Welcome to our extensive antique jewelry glossary with around 1,500 jewelry related entries.If you feel you are missing an explanation, feel free to let us know and we will add it.
See our: greek jewelry.
Articles of jewelry made, after the decline of the Minoan and Mycenaean cultures, on the Greek mainland and islands under foreign influence until about the 7th century BC and thereafter when native styles and techniques began to be developed and thrived, especially during the Classical period c. 475-323 BC, and the Hellenistic period, c. 322-27 BC, until the absorption of Greek culture by the Roman Empire.
Gold was used to a great extent, with decoration in gold granulation and filigree work, but few gemstones were used until the Hellenistic period. Among the articles principally made were finger rings, wreaths, diadems, necklaces, pectorals, earrings, and bracelets.
Several Greek jewellers of the present day (e.g. Lalaounis and Zolotas) are making gold and silver jewelry as copies or modern adaptations of the ancient forms.
From: An Illustrated Dictionary of Jewelry, autor: Harold Newman, publishers: Thames and Hudson
The Greeks started using gold and gems in jewelry in 1,400 BC, although beads shaped as shells and animals were produced widely in earlier times.
By 300 BC, the Greeks had mastered making coloured jewelry and using amethysts, pearl and emeralds. Also, the first signs of cameos appeared, with the Greeks creating them from Indian Sardonyx, a striped brown pink and cream agate stone. Greek jewelry was often simpler than in other cultures, with simple designs and workmanship. However, as time progressed the designs grew in complexity different materials were soon utilized.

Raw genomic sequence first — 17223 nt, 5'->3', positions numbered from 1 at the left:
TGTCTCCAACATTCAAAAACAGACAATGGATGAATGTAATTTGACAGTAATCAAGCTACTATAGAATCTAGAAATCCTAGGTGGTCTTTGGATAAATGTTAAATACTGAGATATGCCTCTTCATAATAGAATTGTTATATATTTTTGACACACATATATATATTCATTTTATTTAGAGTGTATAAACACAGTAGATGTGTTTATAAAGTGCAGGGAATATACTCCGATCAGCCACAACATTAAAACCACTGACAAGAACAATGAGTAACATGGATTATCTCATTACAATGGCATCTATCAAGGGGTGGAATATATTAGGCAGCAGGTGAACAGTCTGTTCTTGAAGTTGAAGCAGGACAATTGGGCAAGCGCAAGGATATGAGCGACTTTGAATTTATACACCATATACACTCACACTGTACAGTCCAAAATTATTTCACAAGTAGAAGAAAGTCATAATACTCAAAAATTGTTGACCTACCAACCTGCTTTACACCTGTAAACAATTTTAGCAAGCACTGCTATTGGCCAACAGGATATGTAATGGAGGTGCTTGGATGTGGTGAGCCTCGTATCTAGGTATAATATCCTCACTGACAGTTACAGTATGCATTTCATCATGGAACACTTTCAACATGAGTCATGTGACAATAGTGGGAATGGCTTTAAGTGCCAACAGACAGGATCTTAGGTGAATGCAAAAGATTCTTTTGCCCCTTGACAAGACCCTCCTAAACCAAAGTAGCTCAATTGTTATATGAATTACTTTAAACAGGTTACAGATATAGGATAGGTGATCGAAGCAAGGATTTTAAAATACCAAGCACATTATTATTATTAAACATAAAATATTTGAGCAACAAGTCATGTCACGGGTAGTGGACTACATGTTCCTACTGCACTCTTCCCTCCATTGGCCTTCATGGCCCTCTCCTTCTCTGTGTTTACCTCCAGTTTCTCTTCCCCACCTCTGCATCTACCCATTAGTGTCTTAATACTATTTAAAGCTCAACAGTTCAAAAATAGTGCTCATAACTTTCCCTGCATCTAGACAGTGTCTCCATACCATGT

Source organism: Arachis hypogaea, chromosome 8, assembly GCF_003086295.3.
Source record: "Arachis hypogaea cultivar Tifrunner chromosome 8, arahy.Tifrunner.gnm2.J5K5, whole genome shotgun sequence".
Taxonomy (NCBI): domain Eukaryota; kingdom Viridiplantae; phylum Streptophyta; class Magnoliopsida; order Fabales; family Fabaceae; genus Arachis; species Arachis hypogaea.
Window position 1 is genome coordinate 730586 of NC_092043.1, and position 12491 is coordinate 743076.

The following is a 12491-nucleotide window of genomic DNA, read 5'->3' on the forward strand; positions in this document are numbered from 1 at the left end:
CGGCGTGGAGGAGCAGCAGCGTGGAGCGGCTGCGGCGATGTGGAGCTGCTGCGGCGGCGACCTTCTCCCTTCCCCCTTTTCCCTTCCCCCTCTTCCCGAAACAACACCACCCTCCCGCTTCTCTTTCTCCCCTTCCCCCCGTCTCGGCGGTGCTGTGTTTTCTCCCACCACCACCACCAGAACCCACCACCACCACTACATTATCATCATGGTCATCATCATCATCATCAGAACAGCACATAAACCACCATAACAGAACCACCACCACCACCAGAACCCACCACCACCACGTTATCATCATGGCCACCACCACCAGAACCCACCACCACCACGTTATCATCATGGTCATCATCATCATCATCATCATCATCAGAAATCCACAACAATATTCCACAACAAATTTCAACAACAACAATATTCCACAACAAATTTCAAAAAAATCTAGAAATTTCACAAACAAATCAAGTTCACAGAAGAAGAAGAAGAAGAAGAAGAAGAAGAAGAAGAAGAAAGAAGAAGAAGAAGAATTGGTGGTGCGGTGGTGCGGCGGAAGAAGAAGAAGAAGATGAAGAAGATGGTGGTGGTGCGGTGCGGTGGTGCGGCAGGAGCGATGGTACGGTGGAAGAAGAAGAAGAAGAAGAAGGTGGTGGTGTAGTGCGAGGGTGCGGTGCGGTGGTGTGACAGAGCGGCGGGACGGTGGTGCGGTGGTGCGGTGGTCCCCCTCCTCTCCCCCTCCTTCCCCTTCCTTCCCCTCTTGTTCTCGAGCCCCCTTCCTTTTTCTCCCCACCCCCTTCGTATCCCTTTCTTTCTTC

jewelry in Greece was hardly worn and was mostly used for public appearances or on special occasions. It was frequently given as a gift and was predominantly worn by women to show their wealth, social status and beauty. The jewelry was often supposed to give the wearer protection from the Evil Eye or endowed the owner with supernatural powers, while others had a religious symbolism. Older pieces of jewelry that have been found were dedicated to the Gods.
The largest production of jewelry in these times came from Northern Greece and Macedon. However, although much of the jewelry in Greece was made of gold and silver with ivory and gems, bronze and clay copies were made also.
They worked two styles of pieces; cast pieces and pieces hammered out of sheet metal. Fewer pieces of cast jewelry have been recovered; it was made by casting the metal onto two stone or clay moulds. Then the two halves were joined together and wax and then molten metal, was placed in the centre. This technique had been practised since the late Bronze Age. The more common form of jewelry was the hammered sheet type. Sheets of metal would be hammered to thickness and then soldered together. The inside of the two sheets would be filled with wax or another liquid to preserve the metal work.
Different techniques, such as using a stamp or engraving, were then used to create motifs on the jewelry. Jewels may then be added to hollows or glass poured into special cavities on the surface. The Greeks took much of their designs from outer origins, such as Asia when Alexander the Great conquered part of it. In earlier designs, other European influences can also be detected.
When Roman rule came to Greece, no change in jewelry designs was detected. However, by 27 BC, Greek designs were heavily influenced by the Roman culture. That is not to say that indigenous design did not thrive; numerous polychrome butterfly pendants on silver foxtail chains, dating from the 1st century, have been found near Olbia, with only one example ever found anywhere else.